September 27, 2014

ULM stool by Max Bill

Available from Stardust Modern Design

“Good design is as little design as possible”: For Max Bill, the advocate of good form, an economic use of materials, low costs, functionality and durability were all considered absolutely imperative. His designs were aimed to last and not made for quick consumption. In doing so, according to the multi-talented designer, beauty is not just the outcome of successful construction, but rather also holds its own value. This is something that the young generation today is discovering for itself, says Felix Messmer: “Their interest in these classics has much more to do with sustainability. The times of a throw-away society are over.” And so, evergreens such as the Ulm stool make for highly suitable counterdrafts.  Stardust offers the entire Max Bill design collection which includes the Max Bill Watches and Max Bill Clocks.


ULM Chair by Wohnbedarf, designed by Max Bill.
The "Ulm stool" is one of Max Bill's best-known pieces and an exemplary icon of the sleek minimalist style of 20th century mid-century modern Swiss design.  Three planks of spruce wood and a lateral wooden bar: the furniture icon is complete. The “Ulm stool” is simple, sleek and minimalistic. Yet at the same time one of the most versatile pieces of furniture one could possibly imagine. For the wooden block weighing just 2.1 kilos is not only a mobile seat, but also a step stool, a side table, a shelving element, a container, a serving tray and a table piece.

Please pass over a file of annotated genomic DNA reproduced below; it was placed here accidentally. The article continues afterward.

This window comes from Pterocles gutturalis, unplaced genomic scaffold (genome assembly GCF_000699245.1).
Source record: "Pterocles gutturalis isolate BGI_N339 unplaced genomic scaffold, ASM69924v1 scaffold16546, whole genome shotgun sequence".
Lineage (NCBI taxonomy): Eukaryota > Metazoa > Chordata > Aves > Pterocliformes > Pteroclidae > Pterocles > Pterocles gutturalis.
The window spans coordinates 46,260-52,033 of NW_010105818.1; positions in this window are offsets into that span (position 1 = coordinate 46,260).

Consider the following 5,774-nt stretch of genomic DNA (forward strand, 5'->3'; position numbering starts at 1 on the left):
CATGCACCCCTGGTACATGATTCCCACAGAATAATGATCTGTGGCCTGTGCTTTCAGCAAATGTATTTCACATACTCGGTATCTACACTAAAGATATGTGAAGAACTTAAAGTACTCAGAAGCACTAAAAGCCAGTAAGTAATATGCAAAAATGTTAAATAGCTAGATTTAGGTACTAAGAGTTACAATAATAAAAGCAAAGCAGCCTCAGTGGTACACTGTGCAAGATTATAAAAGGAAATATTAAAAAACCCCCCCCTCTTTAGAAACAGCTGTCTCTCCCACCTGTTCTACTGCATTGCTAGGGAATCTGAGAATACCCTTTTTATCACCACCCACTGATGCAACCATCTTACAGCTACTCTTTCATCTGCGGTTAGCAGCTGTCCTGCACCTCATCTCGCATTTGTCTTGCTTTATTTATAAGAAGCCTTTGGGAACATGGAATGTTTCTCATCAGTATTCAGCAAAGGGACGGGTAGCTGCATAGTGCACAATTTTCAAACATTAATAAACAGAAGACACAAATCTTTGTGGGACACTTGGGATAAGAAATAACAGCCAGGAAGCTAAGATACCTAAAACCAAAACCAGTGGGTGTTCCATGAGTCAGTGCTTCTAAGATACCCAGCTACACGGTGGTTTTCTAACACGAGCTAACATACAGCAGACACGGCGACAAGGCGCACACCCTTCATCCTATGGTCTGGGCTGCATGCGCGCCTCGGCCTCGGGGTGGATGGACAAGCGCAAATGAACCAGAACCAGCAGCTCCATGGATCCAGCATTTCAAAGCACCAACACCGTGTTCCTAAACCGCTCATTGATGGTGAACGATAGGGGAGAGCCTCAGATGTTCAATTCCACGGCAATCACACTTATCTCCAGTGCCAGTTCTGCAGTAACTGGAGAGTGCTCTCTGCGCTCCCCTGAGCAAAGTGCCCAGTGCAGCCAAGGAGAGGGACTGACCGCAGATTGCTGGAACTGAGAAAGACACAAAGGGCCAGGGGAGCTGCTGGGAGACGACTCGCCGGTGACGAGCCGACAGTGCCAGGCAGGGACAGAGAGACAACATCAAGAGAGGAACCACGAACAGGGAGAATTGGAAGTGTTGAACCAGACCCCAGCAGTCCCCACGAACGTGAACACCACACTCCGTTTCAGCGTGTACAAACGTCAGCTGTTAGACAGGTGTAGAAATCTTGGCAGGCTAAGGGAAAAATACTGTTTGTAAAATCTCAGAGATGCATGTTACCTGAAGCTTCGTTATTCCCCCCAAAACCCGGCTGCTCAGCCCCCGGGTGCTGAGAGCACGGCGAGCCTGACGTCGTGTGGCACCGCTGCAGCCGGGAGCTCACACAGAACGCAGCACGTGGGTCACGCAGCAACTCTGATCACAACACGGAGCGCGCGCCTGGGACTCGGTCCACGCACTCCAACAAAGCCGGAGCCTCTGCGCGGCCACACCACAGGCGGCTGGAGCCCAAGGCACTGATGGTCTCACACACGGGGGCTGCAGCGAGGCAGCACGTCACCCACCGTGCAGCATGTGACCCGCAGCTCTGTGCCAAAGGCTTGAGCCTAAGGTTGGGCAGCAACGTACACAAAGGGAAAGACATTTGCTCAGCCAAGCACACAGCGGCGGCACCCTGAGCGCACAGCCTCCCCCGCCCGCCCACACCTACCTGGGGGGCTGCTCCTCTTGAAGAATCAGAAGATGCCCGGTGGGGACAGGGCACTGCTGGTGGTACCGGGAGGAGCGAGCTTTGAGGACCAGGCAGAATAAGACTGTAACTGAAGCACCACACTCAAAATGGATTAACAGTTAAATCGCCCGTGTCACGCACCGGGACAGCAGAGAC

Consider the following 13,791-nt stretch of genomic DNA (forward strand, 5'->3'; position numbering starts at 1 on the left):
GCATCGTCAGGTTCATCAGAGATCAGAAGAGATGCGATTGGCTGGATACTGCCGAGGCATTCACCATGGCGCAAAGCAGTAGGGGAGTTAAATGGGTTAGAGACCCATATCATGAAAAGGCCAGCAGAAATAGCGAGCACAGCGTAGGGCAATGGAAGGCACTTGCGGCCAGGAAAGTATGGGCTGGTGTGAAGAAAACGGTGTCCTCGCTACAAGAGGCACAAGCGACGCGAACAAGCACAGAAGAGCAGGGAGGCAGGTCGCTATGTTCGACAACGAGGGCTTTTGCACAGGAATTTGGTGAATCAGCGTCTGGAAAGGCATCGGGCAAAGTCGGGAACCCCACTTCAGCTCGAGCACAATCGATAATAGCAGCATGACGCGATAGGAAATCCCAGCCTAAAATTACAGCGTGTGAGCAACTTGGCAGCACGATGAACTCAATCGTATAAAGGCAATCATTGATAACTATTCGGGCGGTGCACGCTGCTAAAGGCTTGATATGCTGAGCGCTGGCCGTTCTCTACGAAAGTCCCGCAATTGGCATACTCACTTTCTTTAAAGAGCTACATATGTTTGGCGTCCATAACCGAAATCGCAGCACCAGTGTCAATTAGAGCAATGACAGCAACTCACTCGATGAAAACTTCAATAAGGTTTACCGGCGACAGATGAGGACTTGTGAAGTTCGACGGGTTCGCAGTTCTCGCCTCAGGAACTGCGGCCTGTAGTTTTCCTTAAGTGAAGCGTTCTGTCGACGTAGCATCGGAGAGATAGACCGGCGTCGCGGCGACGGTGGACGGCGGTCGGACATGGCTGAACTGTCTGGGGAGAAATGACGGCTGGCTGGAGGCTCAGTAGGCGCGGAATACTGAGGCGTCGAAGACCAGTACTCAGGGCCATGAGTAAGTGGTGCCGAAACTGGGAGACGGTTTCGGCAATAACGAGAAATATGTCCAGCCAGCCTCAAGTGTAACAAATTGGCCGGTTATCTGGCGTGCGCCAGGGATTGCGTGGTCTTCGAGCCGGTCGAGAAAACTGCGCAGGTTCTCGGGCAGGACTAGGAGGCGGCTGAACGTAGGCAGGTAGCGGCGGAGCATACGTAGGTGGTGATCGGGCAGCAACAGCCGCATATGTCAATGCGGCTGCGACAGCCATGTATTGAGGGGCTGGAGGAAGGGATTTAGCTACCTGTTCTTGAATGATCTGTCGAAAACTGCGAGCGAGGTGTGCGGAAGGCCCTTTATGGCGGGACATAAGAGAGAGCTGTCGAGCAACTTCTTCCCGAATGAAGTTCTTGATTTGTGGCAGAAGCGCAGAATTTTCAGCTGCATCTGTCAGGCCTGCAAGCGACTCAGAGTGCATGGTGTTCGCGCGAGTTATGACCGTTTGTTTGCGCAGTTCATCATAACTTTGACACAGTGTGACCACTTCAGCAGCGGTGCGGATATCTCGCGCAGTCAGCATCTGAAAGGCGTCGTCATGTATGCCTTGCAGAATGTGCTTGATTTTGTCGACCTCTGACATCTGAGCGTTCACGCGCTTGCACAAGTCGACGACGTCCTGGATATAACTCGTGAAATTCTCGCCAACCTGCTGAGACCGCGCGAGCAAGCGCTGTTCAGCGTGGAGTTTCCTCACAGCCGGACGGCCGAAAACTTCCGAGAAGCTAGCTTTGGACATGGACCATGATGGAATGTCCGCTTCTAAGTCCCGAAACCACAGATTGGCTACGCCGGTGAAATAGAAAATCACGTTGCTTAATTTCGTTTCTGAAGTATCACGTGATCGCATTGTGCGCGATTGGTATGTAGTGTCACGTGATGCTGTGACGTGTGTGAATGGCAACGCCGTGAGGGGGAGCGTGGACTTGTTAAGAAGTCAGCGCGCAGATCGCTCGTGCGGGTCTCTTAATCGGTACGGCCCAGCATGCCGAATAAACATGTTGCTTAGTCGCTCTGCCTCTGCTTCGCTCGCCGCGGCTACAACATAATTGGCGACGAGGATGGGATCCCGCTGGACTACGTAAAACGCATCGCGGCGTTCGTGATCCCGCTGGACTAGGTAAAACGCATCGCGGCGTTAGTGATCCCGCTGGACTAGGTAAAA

More than anything else, this item of everyday furniture is a statement. In 1954, Max Bill designed the stool for the newly-founded Ulm College of Design. The creative Swiss mind (he was an all-in-one architect, painter, graphic artist and designer) was a co-founder of the legendary institution, considered the legitimate successor to the Bauhaus. The “Ulm stool” arose, so to speak, out of necessity; the necessity to develop inexpensive seating for students despite a lack of funds. So Bill joined forces with tutor Hans Gugelot and master carpenter Paul Hildinger, to create an angular, minimalistic solution, which would soon become exemplary of the particular concept of product design propagated at Ulm. Its reduced, functional and above all cost-effective design made it a symbol for a completely new understanding of design. The fact that actually sitting on the stool was not necessarily comfortable was irrelevant. When the new college building opened in 1955, everyone, be they students or tutors, had an "Ulm stool"; the three-plank, multifunctional universal furniture became a central feature of the design school.

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